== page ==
The Attention-To-Transit-Details Edition Friday, July 8, 2016

Why Apple's Transit Maps Are Rolling Out So Slowly, by Daniel Eran Dilger, AppleInsider

Given that Maps' transit directions were built upon acquisitions including HopStop and Embark, users might be left wondering why Apple still supports fewer cities than HopStop once did, and why new cities are coming online relatively slowly.

The answer has to do with the level of work involved, combined with a close attention to detail that's involved prior to launching transit directions in a new city.

Apple Maps Adds 29 Flyover Locations, Expands Traffic And Transit, by AppleInsider

Today's Maps additions bring 3D Flyover coverage to a number of U.S. cities and popular tourist destinations in Italy, Japan, Mexico and Spain.

Buying Apple's Stuff

Is The Apple Store The Worst Place To Buy Apple Products?, by David Carnoy, CNET

The long and short of it is the Apple Store rarely offers anything in the way of deals or discounts. And yet it allows other stores to sell its products for less -- sometimes substantially less. Which means that despite the fact that the the shopping experience in Apple Stores is generally stellar (if you know what you want, you can be in and out in five minutes), it makes a lot less sense to buy Apple products in an Apple Store.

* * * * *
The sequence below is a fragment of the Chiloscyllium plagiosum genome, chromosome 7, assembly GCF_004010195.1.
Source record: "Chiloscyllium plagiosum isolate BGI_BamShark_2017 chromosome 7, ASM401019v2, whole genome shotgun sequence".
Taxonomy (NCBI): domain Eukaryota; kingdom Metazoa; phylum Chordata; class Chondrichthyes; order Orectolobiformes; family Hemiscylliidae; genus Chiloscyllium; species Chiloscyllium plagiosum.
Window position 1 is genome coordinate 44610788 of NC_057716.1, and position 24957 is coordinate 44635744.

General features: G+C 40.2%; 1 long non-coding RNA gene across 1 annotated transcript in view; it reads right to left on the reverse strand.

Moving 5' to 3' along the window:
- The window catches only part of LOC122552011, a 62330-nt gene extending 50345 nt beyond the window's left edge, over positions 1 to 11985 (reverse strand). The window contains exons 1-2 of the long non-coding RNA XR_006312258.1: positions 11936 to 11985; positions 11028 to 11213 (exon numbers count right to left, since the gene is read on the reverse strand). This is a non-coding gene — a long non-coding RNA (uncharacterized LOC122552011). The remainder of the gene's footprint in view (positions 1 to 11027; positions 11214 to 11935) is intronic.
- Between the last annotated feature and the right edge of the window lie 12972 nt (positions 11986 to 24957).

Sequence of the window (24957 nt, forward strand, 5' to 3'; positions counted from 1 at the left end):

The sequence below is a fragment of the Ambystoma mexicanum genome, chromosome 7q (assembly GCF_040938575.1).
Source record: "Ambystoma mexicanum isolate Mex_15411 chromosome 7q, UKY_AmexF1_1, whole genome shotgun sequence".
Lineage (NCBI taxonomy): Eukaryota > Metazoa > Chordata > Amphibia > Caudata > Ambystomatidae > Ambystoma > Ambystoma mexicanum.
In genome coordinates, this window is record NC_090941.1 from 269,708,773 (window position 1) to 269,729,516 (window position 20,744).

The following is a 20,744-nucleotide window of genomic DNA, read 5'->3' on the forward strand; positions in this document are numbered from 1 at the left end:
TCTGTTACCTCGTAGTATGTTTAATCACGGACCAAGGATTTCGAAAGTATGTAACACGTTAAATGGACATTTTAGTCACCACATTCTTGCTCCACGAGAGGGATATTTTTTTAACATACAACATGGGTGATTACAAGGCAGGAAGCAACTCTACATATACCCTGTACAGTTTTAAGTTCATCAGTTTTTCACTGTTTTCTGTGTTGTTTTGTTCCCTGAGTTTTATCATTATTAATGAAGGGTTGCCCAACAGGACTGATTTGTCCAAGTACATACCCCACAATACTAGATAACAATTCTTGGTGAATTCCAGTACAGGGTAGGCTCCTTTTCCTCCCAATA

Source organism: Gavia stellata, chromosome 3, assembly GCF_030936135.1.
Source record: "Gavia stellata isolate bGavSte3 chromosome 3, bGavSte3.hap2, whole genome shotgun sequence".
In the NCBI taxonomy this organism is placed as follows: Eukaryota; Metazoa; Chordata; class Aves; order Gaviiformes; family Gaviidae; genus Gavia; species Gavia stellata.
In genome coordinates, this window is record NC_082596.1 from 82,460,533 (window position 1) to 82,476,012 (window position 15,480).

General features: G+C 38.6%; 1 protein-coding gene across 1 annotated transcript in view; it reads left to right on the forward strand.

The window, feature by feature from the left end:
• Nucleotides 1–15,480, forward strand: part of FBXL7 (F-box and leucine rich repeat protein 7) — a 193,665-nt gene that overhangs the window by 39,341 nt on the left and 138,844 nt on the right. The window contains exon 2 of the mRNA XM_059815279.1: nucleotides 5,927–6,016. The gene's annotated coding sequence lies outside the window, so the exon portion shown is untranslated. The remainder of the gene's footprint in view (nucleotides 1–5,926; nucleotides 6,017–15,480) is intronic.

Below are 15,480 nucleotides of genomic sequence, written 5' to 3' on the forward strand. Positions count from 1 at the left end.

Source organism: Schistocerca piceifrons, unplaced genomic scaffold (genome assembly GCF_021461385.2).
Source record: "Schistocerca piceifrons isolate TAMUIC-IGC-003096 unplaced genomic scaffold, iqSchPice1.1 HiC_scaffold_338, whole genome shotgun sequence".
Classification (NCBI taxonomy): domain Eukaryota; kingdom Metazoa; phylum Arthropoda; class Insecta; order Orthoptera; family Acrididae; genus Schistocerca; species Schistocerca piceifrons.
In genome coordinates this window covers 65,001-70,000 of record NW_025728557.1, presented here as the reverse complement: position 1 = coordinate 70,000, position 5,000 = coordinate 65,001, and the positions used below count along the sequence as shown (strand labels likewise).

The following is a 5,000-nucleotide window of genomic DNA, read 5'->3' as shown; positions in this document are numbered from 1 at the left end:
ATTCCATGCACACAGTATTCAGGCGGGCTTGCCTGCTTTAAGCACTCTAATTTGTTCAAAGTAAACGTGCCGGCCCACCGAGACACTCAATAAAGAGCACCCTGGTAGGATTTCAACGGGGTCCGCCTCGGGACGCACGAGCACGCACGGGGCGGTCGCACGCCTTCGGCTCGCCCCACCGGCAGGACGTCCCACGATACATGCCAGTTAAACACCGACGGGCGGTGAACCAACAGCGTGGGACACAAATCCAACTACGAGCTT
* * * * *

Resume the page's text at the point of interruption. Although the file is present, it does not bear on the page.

Teaching With Apple's Stuff

Apple's New 'Starter Guides' Help Educators Integrate iPad, iOS Into Curriculum, by AppleInsider

In a bid to extend its reach into the educational technology market, Apple on Thursday released a set of guidebooks designed to help educators better implement products like iPad and iOS apps into classroom activities.

Coming Soon

With iOS 10, Your iPhone’s Basically Just A Lockscreen Now, by David Pierce, Wired